Fabric feels like one of the last outposts of credible mix CD platforms in electronic music now. Do you think the commercial mix still has a place in an age of saturated blog mixes and podcasts?
I hope so. I think what's good about the commercial mix is that it actually values the music more by putting a cost to it. The producers who made the tracks actually get paid for their work, whereas they don't on blog mixes. A lot of producers make very little money indeed. It's so difficult at the start. It's important for fans to remember that a lot of struggling people need money from those tracks so that they can pay the rent whilst being a full time musician. Even on commercial mixes, producers don't make a lot of money. Very few musicians can make a decent living from what they do. I appreciate how fortunate I have been in being able to make a career from what I love, but I still remember how skint I was when I started out.
What about fabric's identity speaks to you? How do you find the club itself as a DJ?
Fabric was one of the places that I first went out to hear underground dance music when I was younger, so Room 1 has always been a special place. It's great that the club has always maintained such strong line-ups from around the world, but still made sure new, local talent also got a shot.
You've become known primarily as a house DJ, as well as a vocalist. Are there any other genres you are interested in trying your hand at in forthcoming material?
As a producer, half of the stuff I write is so far removed from house and techno. I think the core of my DJ sets will always revolve around those genres. It's the most comfortable tempo for dancing to in a club all night, and has so much room for different styles and movement with in the sound. I approach it with a pretty eclectic perspective anyway.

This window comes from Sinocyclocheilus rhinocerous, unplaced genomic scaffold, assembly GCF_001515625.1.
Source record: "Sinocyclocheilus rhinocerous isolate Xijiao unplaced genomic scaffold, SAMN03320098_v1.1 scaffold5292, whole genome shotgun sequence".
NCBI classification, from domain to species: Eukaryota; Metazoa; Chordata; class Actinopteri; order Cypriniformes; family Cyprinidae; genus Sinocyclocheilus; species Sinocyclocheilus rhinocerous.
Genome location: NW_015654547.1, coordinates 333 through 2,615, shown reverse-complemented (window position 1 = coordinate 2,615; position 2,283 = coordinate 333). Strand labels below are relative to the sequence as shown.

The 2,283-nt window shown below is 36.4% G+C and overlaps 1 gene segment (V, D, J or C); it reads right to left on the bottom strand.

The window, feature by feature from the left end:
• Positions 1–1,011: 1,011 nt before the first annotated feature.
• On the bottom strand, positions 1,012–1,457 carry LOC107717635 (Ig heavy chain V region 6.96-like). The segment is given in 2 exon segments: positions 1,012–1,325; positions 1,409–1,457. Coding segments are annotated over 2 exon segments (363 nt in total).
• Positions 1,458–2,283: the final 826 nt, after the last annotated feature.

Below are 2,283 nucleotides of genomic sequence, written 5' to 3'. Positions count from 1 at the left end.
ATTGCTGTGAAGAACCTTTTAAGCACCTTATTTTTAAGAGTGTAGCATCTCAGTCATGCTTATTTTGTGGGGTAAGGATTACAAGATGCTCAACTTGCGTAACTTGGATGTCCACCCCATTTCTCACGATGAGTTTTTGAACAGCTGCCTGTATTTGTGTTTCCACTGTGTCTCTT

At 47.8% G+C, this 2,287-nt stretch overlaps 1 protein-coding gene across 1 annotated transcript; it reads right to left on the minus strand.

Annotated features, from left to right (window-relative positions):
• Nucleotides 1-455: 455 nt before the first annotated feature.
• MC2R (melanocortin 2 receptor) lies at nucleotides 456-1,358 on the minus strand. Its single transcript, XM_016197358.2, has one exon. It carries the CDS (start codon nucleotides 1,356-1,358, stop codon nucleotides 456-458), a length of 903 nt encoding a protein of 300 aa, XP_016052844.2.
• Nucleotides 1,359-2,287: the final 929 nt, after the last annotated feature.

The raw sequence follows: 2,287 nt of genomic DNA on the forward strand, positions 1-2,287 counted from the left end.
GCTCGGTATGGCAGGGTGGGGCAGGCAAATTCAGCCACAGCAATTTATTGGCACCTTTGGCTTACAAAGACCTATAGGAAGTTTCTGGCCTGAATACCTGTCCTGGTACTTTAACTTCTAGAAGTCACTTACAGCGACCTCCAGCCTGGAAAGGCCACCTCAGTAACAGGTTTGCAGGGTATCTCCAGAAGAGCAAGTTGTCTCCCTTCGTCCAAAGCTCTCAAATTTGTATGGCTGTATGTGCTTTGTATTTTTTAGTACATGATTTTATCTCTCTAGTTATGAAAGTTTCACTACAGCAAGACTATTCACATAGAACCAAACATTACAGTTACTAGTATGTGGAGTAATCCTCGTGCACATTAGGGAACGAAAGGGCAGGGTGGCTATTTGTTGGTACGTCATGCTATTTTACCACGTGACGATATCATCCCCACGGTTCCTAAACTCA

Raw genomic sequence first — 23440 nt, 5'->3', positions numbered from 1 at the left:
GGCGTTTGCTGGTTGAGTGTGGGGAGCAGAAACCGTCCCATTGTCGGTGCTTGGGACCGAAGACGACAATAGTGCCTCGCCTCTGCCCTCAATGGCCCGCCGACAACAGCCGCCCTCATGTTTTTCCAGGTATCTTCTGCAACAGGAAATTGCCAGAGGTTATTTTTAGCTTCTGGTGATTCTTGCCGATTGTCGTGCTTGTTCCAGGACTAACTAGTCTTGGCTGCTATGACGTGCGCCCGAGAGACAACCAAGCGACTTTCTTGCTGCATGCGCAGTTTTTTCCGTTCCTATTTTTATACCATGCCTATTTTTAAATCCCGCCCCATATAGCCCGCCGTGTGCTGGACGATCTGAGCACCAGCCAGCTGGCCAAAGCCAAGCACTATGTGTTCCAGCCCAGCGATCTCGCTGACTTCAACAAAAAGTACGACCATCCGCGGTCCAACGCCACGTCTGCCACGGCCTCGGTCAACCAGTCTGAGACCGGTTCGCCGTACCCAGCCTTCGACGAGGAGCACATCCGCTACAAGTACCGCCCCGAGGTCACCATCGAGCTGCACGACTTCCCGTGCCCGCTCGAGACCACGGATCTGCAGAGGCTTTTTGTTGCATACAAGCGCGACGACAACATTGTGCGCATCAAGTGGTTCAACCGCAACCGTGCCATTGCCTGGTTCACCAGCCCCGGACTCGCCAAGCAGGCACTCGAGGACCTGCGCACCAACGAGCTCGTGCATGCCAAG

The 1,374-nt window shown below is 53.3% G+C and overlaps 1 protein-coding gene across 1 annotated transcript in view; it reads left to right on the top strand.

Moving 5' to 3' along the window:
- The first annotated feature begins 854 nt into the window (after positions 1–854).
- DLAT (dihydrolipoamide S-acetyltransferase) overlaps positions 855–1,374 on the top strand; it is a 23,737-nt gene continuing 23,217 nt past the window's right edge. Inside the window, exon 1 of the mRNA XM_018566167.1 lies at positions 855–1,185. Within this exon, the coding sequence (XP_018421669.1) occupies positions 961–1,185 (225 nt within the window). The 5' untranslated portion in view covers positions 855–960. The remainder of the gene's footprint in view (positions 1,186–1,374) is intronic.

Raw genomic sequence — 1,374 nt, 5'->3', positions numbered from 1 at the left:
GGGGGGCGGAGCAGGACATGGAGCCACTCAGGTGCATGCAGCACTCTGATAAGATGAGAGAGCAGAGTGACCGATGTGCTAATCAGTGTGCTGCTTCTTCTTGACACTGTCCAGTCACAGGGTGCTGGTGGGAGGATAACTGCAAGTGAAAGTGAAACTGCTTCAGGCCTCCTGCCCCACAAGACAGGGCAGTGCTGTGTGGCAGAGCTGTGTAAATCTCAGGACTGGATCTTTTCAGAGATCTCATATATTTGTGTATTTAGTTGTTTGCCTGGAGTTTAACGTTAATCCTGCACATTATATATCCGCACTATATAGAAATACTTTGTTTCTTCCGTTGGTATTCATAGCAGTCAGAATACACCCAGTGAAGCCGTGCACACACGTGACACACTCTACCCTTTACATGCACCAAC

A lot of the stuff I play fits the tempo of house music, but I wouldn't necessarily call it "house." I've worked on a lot of different things in the last 10 years; collaborations with folk and rock singers, dub, hip-hop, R&B. I even enjoy producing ambient and classical compositions, and experimental electronica. There are definitely more avenues I want to explore.
Have you considered putting a live show together which incorporates your singing?
I've considered it, and have even done some live vocal stuff in the past with previous projects, but for me I'm not really comfortable singing on stage. I choose not to do it. DJing is my means of performance for the time being. I just like to use my voice as an additional instrument in the studio. I love writing melodies, but I've never really thought of myself as a singer.
You've already accomplished a lot in your DJ career—is there anything left on the bucket list that you still want to achieve?
I enjoy doing a lot of other creative stuff, so there's so much more I want to achieve. I love photography, painting, illustrating, fashion—I know in the future I want to explore those avenues a little more, but for now I just want to focus on one thing at a time.
You can buy Maya Jane Coles' fabric 75 mix here